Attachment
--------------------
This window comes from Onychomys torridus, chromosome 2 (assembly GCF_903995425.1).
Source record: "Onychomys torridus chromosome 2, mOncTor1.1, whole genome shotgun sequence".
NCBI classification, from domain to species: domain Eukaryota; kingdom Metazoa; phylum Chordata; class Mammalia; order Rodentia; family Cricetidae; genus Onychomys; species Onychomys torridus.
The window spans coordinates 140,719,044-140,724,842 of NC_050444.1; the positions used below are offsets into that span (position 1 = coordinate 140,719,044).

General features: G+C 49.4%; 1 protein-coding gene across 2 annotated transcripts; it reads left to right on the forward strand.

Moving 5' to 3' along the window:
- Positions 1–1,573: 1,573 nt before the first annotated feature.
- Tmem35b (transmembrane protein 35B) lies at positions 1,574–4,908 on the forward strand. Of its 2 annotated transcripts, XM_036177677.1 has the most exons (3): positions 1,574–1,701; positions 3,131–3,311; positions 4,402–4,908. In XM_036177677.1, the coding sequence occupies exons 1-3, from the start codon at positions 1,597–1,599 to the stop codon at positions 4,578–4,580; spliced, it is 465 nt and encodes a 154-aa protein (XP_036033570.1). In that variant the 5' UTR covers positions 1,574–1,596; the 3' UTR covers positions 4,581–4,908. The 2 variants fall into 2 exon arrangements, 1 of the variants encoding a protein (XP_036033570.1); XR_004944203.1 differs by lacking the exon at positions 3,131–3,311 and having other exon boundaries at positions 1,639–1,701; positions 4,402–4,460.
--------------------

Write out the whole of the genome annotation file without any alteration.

This window comes from Onychomys torridus, chromosome 2 (assembly GCF_903995425.1).
Source record: "Onychomys torridus chromosome 2, mOncTor1.1, whole genome shotgun sequence".
NCBI classification, from domain to species: domain Eukaryota; kingdom Metazoa; phylum Chordata; class Mammalia; order Rodentia; family Cricetidae; genus Onychomys; species Onychomys torridus.
The window spans coordinates 140,719,044-140,724,842 of NC_050444.1; the positions used below are offsets into that span (position 1 = coordinate 140,719,044).

General features: G+C 49.4%; 1 protein-coding gene across 2 annotated transcripts; it reads left to right on the forward strand.

Moving 5' to 3' along the window:
- Positions 1–1,573: 1,573 nt before the first annotated feature.
- Tmem35b (transmembrane protein 35B) lies at positions 1,574–4,908 on the forward strand. Of its 2 annotated transcripts, XM_036177677.1 has the most exons (3): positions 1,574–1,701; positions 3,131–3,311; positions 4,402–4,908. In XM_036177677.1, the coding sequence occupies exons 1-3, from the start codon at positions 1,597–1,599 to the stop codon at positions 4,578–4,580; spliced, it is 465 nt and encodes a 154-aa protein (XP_036033570.1). In that variant the 5' UTR covers positions 1,574–1,596; the 3' UTR covers positions 4,581–4,908. The 2 variants fall into 2 exon arrangements, 1 of the variants encoding a protein (XP_036033570.1); XR_004944203.1 differs by lacking the exon at positions 3,131–3,311 and having other exon boundaries at positions 1,639–1,701; positions 4,402–4,460.